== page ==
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Tesoro unsafe, McNerney unrepentant, fool’s gold, Obamatrade…

Thursday, January 30, 2014




tesoro-explosion-anacortes► In today’s Seattle Times — Safety and equipment flaws, lax standards cited in refinery blast — An April 2010 explosion that killed seven people at an Anacortes refinery occurred in part because Tesoro Refining failed to use safe equipment, had poor inspection procedures and allowed its employees to regularly work in unnecessarily dangerous situations, according to an early draft of a federal investigation released late Wednesday night. After a four-year investigation, the federal Chemical Safety Board determined that the deaths happened after cracks and fissures in a damaged heat exchanger caused a metal pipe to rupture as it was filling with flammable material. The process of restarting the refineries heat exchangers had led to so many leaks and fires in the past that workers had come to view that risk as normal. Tesoro didn’t even investigate all the previous incidents, the chemical board found.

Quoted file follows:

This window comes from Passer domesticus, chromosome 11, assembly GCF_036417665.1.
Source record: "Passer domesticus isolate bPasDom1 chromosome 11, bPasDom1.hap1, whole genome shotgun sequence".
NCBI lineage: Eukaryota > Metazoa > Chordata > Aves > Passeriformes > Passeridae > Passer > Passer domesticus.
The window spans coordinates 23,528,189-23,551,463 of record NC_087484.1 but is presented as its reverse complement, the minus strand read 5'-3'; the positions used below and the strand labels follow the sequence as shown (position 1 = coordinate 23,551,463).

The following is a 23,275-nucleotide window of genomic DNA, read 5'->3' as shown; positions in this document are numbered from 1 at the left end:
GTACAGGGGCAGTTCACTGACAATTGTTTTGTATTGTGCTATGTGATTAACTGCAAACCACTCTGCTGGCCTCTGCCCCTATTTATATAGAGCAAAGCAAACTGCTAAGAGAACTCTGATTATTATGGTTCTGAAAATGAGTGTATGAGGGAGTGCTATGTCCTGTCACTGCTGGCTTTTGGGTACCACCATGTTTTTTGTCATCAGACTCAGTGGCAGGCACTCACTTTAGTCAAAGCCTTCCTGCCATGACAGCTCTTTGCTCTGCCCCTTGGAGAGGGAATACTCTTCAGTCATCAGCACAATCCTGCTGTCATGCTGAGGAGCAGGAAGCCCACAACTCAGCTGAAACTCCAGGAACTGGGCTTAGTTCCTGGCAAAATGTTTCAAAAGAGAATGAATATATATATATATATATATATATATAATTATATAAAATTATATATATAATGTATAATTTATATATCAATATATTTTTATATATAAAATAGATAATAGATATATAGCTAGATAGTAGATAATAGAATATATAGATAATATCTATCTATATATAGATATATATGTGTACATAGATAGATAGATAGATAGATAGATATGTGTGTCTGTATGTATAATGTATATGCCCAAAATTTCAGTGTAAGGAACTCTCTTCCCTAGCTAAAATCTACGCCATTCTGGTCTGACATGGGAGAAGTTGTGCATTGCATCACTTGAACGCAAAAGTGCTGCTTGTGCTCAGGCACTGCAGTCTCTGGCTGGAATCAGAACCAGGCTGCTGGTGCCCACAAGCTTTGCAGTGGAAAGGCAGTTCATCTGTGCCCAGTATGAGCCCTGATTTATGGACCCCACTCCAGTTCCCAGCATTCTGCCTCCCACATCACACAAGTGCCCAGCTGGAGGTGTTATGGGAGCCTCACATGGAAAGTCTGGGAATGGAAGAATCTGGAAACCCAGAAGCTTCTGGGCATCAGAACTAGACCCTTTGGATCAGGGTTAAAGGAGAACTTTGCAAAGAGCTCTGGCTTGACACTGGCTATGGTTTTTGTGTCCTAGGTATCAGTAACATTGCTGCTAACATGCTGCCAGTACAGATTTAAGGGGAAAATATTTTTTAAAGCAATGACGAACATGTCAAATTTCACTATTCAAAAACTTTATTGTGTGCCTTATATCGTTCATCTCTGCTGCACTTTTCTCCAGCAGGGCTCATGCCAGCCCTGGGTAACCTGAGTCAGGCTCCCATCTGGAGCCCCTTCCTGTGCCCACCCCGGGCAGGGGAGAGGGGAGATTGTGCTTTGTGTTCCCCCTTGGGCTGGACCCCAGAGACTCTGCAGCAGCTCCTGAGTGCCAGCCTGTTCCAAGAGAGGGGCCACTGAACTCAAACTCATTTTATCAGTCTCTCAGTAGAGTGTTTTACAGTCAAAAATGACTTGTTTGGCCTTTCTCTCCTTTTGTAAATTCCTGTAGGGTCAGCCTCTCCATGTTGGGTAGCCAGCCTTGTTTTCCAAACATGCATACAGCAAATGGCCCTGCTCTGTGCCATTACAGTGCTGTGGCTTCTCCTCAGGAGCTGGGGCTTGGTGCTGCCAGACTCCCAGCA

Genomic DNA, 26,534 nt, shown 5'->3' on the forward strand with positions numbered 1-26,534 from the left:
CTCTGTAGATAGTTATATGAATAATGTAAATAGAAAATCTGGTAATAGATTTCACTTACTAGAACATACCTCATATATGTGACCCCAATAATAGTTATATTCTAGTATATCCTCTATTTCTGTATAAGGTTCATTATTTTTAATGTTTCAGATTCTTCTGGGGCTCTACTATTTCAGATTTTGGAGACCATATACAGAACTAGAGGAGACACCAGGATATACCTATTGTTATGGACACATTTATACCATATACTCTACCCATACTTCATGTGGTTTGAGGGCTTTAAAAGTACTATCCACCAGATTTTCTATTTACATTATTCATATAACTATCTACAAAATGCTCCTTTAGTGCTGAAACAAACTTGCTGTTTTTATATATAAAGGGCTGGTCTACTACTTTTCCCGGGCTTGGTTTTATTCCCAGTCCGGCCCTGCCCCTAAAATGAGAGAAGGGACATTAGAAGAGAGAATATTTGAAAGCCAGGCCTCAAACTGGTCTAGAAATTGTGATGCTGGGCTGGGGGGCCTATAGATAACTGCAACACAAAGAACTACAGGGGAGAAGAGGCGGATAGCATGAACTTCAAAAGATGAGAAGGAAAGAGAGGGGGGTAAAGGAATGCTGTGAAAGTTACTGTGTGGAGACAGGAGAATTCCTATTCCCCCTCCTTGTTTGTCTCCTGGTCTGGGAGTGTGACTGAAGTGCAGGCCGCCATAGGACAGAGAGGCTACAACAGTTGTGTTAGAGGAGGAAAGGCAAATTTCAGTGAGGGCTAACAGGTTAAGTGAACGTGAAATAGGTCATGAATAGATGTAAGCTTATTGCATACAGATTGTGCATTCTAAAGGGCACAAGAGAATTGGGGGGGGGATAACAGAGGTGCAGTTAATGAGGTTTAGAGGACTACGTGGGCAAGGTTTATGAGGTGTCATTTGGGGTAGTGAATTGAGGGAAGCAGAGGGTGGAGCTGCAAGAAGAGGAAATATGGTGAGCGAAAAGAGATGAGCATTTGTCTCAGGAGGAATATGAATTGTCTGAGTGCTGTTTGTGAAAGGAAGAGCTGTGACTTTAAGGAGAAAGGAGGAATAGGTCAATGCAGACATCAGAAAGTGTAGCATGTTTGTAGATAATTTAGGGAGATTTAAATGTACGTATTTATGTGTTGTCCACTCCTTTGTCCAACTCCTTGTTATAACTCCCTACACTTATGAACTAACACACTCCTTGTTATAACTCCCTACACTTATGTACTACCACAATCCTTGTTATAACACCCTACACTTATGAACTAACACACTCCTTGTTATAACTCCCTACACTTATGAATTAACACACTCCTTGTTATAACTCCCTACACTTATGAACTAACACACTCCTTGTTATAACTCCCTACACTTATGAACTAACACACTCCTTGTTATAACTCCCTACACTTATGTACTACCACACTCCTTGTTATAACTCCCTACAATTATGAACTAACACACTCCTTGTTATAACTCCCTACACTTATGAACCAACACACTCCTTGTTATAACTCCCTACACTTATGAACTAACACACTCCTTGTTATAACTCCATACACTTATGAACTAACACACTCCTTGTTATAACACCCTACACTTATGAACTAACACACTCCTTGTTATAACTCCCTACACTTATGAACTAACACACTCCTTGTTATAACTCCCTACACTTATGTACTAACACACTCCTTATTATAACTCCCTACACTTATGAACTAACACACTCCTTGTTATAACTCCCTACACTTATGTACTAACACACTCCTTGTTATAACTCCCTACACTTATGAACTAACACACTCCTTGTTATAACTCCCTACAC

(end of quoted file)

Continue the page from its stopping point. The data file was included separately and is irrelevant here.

mcnerney► In today’s Seattle Times — Boeing CEO talks of rebuilding relationships with Machinists — Boeing Chief Executive Jim McNerney said that emotions will subside after the hotly debated 10-year contract extension Machinists union members narrowly approved this month, and predicted “a period of 10 years of stability.” McNerney was asked what he would tell the Machinists, now facing frozen pensions, who have questioned the fairness of him keeping his own defined-benefit pension — which will pay out more than $3.6 million a year, or more than $300,000 a month. In response, McNerney spoke not about his own pension specifically, but more generally about the defined-benefit pension plans that survive within Boeing. The company says about 75,000 current nonunion employees retain such plans, as do the engineers represented by SPEEA. McNerney made clear that these pensions are also targets for shifting to 401(k)-style benefit plans.